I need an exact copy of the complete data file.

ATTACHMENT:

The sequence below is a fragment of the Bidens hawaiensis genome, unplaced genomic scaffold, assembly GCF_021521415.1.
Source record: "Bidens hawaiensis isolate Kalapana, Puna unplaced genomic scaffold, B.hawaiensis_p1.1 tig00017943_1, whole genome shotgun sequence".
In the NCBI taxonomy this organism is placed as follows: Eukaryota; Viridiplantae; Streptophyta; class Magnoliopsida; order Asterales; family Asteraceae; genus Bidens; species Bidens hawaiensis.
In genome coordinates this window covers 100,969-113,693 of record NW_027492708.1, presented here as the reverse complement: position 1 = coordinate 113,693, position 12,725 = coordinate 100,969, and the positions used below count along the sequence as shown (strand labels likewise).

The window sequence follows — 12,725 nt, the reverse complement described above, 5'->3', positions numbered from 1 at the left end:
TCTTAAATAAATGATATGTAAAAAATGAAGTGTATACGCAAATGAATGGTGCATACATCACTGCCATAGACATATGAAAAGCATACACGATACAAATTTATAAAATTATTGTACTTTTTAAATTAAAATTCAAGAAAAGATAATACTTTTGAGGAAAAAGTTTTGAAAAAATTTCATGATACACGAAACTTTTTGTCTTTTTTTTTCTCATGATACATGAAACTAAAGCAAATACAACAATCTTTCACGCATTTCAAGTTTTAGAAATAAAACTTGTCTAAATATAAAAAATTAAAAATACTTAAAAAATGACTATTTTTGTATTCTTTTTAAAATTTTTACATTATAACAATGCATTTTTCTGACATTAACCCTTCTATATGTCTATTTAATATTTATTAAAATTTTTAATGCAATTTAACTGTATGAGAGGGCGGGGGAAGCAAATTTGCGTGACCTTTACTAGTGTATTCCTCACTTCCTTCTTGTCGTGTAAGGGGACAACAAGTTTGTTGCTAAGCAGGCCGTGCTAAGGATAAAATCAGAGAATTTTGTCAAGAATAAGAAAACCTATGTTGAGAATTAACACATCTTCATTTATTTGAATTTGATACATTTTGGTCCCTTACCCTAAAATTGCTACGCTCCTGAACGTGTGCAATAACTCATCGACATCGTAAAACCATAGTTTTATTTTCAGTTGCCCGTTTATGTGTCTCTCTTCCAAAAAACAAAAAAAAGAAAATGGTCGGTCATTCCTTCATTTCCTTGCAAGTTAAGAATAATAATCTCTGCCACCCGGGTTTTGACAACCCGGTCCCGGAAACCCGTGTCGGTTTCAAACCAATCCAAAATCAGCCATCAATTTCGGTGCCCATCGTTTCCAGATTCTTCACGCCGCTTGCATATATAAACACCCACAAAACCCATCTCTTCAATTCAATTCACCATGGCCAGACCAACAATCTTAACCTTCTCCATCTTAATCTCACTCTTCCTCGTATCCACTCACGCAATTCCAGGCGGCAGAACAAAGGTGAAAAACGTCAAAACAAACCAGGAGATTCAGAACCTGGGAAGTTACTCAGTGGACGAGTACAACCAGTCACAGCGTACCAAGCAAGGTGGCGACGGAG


The sequence below is a fragment of the Bidens hawaiensis genome, unplaced genomic scaffold, assembly GCF_021521415.1.
Source record: "Bidens hawaiensis isolate Kalapana, Puna unplaced genomic scaffold, B.hawaiensis_p1.1 tig00017943_1, whole genome shotgun sequence".
In the NCBI taxonomy this organism is placed as follows: Eukaryota; Viridiplantae; Streptophyta; class Magnoliopsida; order Asterales; family Asteraceae; genus Bidens; species Bidens hawaiensis.
In genome coordinates this window covers 100,969-113,693 of record NW_027492708.1, presented here as the reverse complement: position 1 = coordinate 113,693, position 12,725 = coordinate 100,969, and the positions used below count along the sequence as shown (strand labels likewise).

The window sequence follows — 12,725 nt, the reverse complement described above, 5'->3', positions numbered from 1 at the left end:
TCTTAAATAAATGATATGTAAAAAATGAAGTGTATACGCAAATGAATGGTGCATACATCACTGCCATAGACATATGAAAAGCATACACGATACAAATTTATAAAATTATTGTACTTTTTAAATTAAAATTCAAGAAAAGATAATACTTTTGAGGAAAAAGTTTTGAAAAAATTTCATGATACACGAAACTTTTTGTCTTTTTTTTTCTCATGATACATGAAACTAAAGCAAATACAACAATCTTTCACGCATTTCAAGTTTTAGAAATAAAACTTGTCTAAATATAAAAAATTAAAAATACTTAAAAAATGACTATTTTTGTATTCTTTTTAAAATTTTTACATTATAACAATGCATTTTTCTGACATTAACCCTTCTATATGTCTATTTAATATTTATTAAAATTTTTAATGCAATTTAACTGTATGAGAGGGCGGGGGAAGCAAATTTGCGTGACCTTTACTAGTGTATTCCTCACTTCCTTCTTGTCGTGTAAGGGGACAACAAGTTTGTTGCTAAGCAGGCCGTGCTAAGGATAAAATCAGAGAATTTTGTCAAGAATAAGAAAACCTATGTTGAGAATTAACACATCTTCATTTATTTGAATTTGATACATTTTGGTCCCTTACCCTAAAATTGCTACGCTCCTGAACGTGTGCAATAACTCATCGACATCGTAAAACCATAGTTTTATTTTCAGTTGCCCGTTTATGTGTCTCTCTTCCAAAAAACAAAAAAAAGAAAATGGTCGGTCATTCCTTCATTTCCTTGCAAGTTAAGAATAATAATCTCTGCCACCCGGGTTTTGACAACCCGGTCCCGGAAACCCGTGTCGGTTTCAAACCAATCCAAAATCAGCCATCAATTTCGGTGCCCATCGTTTCCAGATTCTTCACGCCGCTTGCATATATAAACACCCACAAAACCCATCTCTTCAATTCAATTCACCATGGCCAGACCAACAATCTTAACCTTCTCCATCTTAATCTCACTCTTCCTCGTATCCACTCACGCAATTCCAGGCGGCAGAACAAAGGTGAAAAACGTCAAAACAAACCAGGAGATTCAGAACCTGGGAAGTTACTCAGTGGACGAGTACAACCAGTCACAGCGTACCAAGCAAGGTGGCGACGGAG